At the very least this will require them to re-think how to manage the expectations of their people, which had been inflated to unrealistic levels. Thus, a trend is requiring refineries to be modernized by adding high-tech equipment, which, in turn, requires significant investment in the oil-refining industry. This trend is aiming to reduce the sulphur content, introduce “clean” oil conversion systems, as well as minimize the negative impact on the environment.
Changes in consumer demand have a significant impact on how efficiently the oil refining sector operates. Thus, the COVID-19 pandemic has caused a decrease in global demand for petroleum products (gasoline, kerosene, diesel fuel, jet fuel, and other by-products used, like in the production of plastic), which has an impact on oil consumption, the OPEC+ agreement to reduce oil production, and finally the price of oil and oil products. The OPEC+ and the pandemic both contributed to losses and decreased efficiency in the oil-refining sector in 2020. The economics of a refinery are essentially straightforward: it survives on the price differential between crude oil and fuels. Experts predict that “the profit from oil refining in the next five years will be smaller than the average for the prior five years,” which is not encouraging so. In order to help the oil-refining industry, countries are trying hard to transform themselves from normal mal practices to sustainable practices which demand modernization of existing sectors for deepening oil refineries, enhancing environmental sustainability, and diversifying output in response to market conditions and geographic location.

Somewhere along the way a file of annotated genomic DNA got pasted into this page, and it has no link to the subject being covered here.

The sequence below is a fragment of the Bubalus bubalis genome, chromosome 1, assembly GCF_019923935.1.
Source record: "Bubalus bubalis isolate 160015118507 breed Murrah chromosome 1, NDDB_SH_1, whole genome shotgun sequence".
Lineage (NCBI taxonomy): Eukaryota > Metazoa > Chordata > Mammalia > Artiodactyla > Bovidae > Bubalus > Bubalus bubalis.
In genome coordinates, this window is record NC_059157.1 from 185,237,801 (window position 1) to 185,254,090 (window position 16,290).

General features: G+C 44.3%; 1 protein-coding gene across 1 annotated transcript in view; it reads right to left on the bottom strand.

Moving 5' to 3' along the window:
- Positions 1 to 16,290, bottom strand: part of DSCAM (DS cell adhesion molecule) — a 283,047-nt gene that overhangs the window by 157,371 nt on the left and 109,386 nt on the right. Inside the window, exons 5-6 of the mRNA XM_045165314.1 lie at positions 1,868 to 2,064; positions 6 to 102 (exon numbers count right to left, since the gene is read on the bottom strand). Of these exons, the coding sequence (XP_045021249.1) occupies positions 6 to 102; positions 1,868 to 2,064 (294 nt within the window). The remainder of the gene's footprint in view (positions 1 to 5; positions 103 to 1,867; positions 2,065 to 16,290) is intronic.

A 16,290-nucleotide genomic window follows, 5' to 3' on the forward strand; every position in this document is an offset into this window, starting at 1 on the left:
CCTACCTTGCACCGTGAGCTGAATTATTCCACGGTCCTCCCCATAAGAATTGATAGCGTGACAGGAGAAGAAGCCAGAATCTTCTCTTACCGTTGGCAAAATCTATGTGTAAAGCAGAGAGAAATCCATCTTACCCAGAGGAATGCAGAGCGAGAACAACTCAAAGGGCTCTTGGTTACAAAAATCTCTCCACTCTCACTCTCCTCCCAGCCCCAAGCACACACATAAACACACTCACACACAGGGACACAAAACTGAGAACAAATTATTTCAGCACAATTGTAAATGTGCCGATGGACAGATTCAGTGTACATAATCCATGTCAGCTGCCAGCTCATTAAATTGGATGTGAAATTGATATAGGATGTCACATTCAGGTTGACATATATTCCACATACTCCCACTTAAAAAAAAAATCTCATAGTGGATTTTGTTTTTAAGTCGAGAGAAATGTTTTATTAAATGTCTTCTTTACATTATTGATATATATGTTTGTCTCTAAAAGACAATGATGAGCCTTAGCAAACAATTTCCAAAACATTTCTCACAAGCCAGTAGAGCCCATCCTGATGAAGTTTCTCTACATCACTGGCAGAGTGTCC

Due to the refinery’s distance from key users, the issue of high transport costs for oil products must also be addressed. All of these elements demand hefty public expenditures and assistance but most nations are always struggling to finance the projects via public spending which requires a public-private partnership (PPP) format. A public-private partnership, which denotes effective collaboration between the government and the private sector, can facilitate efficient communication between the two. Regarding the PPP implementation’s efficiency and openness as a vehicle for sustainable growth of any sector, there were several contentious issues. Initially, the traditional PPP models (lease and concession agreements) are questioned, which eventually results in privatization where this tool is allegedly used to avoid financial restrictions. Some nations use a combination of these factors to explain why PPPs became popular in the energy and water sectors in the 1990s.
Developed nations are now working on the long-term energy strategy plan i.e. 2035-2040, where only effective and timely measures can reduce energy use and emissions, lessen waste production, optimize processes, increase operational dependability, and better use water. Also, it may fill experience shortages brought by staff turnover while significantly enhancing the ability of plant operators where, connectivity aims to give plant employees as much intelligence as possible and generate an edge and competitive advantage but unfortunately, no advanced plants to date are ready for the future because the information is not typically presented in a form that enables the most economic operation every minute of every day as most refiners don’t know and don’t have a way to determine in real time what are the best settings to achieve economic optimization.
The Author is MD IRP/ Faculty Dept. of H&SS, Bahria University Karachi